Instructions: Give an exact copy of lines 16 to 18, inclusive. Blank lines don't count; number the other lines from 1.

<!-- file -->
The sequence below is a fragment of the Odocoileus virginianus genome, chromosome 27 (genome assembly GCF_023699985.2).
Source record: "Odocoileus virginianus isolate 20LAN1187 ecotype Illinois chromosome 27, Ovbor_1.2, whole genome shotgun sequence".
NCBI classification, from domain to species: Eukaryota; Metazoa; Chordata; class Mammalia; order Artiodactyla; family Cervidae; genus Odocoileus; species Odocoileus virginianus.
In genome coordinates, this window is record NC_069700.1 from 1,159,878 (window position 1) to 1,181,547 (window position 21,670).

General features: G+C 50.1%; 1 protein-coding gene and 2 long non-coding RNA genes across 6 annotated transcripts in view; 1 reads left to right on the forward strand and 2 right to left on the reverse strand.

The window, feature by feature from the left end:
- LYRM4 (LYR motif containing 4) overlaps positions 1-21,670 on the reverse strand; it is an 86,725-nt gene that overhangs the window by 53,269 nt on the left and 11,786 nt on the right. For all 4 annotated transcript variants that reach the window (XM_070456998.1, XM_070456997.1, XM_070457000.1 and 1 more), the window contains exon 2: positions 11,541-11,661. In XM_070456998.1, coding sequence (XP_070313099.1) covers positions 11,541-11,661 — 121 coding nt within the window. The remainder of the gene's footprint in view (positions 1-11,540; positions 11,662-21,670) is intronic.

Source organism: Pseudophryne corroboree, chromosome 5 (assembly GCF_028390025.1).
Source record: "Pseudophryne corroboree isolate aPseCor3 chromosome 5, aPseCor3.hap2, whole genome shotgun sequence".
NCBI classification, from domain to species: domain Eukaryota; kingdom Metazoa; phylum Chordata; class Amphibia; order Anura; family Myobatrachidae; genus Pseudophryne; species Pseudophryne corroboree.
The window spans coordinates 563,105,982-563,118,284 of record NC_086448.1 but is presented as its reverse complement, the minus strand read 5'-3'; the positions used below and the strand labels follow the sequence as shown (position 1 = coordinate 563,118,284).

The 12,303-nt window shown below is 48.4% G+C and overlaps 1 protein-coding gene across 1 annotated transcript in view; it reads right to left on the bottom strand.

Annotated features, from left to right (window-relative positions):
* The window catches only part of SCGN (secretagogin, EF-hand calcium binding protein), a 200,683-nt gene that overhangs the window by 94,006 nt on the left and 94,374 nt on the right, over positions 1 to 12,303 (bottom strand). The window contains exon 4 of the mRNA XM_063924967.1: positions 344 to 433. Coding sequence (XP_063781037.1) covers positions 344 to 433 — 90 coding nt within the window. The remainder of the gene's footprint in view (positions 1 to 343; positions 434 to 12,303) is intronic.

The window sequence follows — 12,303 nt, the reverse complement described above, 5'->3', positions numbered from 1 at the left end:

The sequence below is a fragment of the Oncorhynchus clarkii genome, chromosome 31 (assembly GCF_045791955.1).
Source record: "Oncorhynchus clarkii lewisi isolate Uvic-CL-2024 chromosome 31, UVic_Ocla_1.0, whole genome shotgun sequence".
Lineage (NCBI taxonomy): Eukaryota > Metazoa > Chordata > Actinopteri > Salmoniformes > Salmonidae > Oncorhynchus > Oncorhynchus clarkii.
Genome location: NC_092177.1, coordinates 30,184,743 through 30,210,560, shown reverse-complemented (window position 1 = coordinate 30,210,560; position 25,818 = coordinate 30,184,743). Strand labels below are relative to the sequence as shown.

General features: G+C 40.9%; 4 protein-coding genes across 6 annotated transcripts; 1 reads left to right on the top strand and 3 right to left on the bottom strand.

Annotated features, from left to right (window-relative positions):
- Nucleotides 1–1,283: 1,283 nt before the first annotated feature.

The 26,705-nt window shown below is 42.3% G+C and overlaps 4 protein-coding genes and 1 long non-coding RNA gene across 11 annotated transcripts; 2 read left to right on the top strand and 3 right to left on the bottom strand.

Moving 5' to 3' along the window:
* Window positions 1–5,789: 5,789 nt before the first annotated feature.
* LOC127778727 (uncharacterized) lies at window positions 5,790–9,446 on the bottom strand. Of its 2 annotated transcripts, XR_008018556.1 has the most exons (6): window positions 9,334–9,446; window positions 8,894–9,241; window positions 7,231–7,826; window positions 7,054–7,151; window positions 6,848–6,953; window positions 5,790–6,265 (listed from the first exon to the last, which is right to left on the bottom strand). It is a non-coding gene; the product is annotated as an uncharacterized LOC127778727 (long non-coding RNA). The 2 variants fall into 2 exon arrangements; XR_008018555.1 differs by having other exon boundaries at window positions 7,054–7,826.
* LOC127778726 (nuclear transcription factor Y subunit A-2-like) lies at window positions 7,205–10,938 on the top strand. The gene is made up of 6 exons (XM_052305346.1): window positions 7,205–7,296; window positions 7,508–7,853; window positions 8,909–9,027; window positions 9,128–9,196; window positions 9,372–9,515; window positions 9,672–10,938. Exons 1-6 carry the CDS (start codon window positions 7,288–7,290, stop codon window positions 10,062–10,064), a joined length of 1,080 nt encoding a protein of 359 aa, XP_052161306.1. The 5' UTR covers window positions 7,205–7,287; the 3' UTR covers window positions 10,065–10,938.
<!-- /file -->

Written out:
The sequence below is a fragment of the Oncorhynchus clarkii genome, chromosome 31 (assembly GCF_045791955.1).
Source record: "Oncorhynchus clarkii lewisi isolate Uvic-CL-2024 chromosome 31, UVic_Ocla_1.0, whole genome shotgun sequence".
Lineage (NCBI taxonomy): Eukaryota > Metazoa > Chordata > Actinopteri > Salmoniformes > Salmonidae > Oncorhynchus > Oncorhynchus clarkii.